I don’t actually think of you as the “voice inside my head” anymore. I guess I’ve evolved in the sense that I just inherently know what’s “eating disordered” vs “non-eating disordered” thinking. To externalize you, to make you this quasi-tangible force that could overcome my voice and reason, helped me undoubtedly. Finding you and knowing you and taming you- really, that has been the most profound part of my journey. You were just the little girl inside me. Who needed to be nourished. Who wanted to be loved. Who wanted permission to feel. 

I’m not recovered, and that’s okay. I’m in a really strong recovery, and to be honest, I like that better. It keeps me blessed but also humble. I know my achilles heel and I know that a stressful day and a turn of events can easily take me to that dark pit of despair. Instantly. I’m cautious, but I’m also living. To wait in fear for those dark days to come is a waste of my time. I can prepare. But I’m not going to stop living. I’m not going to stop moving. 

It’s arbitrary now to start every letter with the Dear Bee, but the truth is, I no longer feel like it is as genuine. I don’t feel like I need to get those words out in such a harried and frantic manner the way I once did. Bee is in me, but Bee is just a part. And that voice doesn’t dominate my every choice. 

It doesn’t feel genuine to write to a “voice” anymore. Because that voice is just a faint echo. So much quieter than the recovery one. 

I’m not as scared anymore. Fear is pervasive in eating disorders. Fear of losing control, fear of the world, fear of self. Imagine that. Fear of self. When we are frightened by ourselves, how can we feel safe with anyone else? It’s a curious paradox. In sickness, I did not feel safe with myself. I couldn’t trust myself. Couldn’t like myself. Not enough willpower, not enough self-love, not enough this or that…it was never good enough. The fear was so pervasive I didn’t even recognize that it was fear until I began climbing out of it. To me, it just felt like my ordinary state.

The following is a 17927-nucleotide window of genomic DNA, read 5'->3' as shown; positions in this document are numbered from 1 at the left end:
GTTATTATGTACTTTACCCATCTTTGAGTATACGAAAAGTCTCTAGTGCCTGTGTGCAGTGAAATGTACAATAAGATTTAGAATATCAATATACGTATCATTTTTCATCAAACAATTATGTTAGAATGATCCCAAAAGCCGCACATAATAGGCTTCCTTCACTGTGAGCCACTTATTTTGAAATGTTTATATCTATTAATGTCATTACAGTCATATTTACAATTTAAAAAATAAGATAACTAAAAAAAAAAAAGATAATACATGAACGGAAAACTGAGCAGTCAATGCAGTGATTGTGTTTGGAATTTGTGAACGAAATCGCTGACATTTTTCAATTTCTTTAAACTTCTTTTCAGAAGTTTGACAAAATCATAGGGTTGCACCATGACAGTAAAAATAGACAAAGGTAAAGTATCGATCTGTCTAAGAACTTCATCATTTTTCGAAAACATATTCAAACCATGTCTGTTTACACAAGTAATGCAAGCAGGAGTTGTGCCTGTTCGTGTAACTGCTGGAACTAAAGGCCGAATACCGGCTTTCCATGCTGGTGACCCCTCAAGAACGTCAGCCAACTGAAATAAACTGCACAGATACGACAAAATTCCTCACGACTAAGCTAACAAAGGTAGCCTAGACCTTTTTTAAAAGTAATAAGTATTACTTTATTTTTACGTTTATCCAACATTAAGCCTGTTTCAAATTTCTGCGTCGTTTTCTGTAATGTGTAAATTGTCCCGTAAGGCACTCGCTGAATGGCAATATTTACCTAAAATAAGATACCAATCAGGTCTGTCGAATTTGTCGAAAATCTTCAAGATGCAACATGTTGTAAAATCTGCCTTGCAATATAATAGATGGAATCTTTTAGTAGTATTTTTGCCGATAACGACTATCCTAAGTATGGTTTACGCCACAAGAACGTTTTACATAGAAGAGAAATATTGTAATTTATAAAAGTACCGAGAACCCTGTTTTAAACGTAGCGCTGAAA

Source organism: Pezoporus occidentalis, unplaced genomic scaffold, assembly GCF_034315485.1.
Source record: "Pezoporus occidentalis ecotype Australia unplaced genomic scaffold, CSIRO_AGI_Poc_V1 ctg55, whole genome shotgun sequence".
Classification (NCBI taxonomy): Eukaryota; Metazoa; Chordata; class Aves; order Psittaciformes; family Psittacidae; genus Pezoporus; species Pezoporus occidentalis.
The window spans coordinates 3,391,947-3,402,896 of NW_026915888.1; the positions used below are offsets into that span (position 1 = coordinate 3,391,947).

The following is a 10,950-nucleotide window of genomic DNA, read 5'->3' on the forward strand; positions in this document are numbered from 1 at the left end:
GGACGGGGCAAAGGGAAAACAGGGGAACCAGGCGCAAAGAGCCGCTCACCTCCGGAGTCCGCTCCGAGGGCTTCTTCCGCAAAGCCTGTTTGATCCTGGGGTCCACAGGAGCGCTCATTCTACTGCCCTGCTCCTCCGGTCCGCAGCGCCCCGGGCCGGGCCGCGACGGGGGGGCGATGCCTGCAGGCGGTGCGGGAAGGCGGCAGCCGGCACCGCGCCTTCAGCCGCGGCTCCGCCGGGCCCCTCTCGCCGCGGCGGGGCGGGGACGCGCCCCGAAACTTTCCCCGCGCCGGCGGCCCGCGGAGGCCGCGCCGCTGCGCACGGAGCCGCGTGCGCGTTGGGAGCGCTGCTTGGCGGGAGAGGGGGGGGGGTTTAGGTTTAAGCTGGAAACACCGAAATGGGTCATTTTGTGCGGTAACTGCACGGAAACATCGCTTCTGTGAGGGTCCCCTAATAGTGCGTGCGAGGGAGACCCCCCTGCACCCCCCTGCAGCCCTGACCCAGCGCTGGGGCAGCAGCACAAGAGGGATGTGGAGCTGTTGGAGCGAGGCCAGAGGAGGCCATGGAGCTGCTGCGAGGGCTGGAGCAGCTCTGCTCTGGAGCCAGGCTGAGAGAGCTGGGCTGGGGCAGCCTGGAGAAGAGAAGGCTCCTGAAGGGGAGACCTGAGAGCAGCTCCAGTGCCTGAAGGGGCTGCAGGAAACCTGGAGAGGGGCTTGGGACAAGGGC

Recovery isn’t a mystical rainbow of dancing unicorns and butterflies. Anyone who makes promises of that is lying or delusional. Recovery is work. Recovery really should be a verb, in the sense that it is a constant action, movement, and journey rather than a stagnant noun. There isn’t a pot of gold at the end. 

But there’s a chance at life. And I mean, LIFE. Not just existence. Not just the day-in-and-day-out mundane routine consisting of a cluster of days, weeks, months of miserable dread. 

Whatever I thought I was living then? It was like driving with a dusty windshield. Some clarity, can sorta see where you’re going, able to move and have direction. But how I am living now? It’s like driving with a clean windshield. I didn’t even realize how much BETTER it is to see the world in these lenses until I removed that dust.  

little snippets everywhere

There is so much to write. A whirlwind of a week. A whirlwind of a life.

I celebrated my birthday a few days ago. I had a combined graduation and birthday party. Surrounded by love. I think only now have I truly realized how LUCKY I am to have such unwavering support. Seriously. I remember being a prepubescent child, desperately praying for popularity, for status and acceptance among my peers, for “perfect” circles of friendships. 

I’m in my twenties. And now I have that. Friends who love me. Friends who are proud of me. Love all around. I am never alone. I haven’t appreciated it nearly as much as I would like to.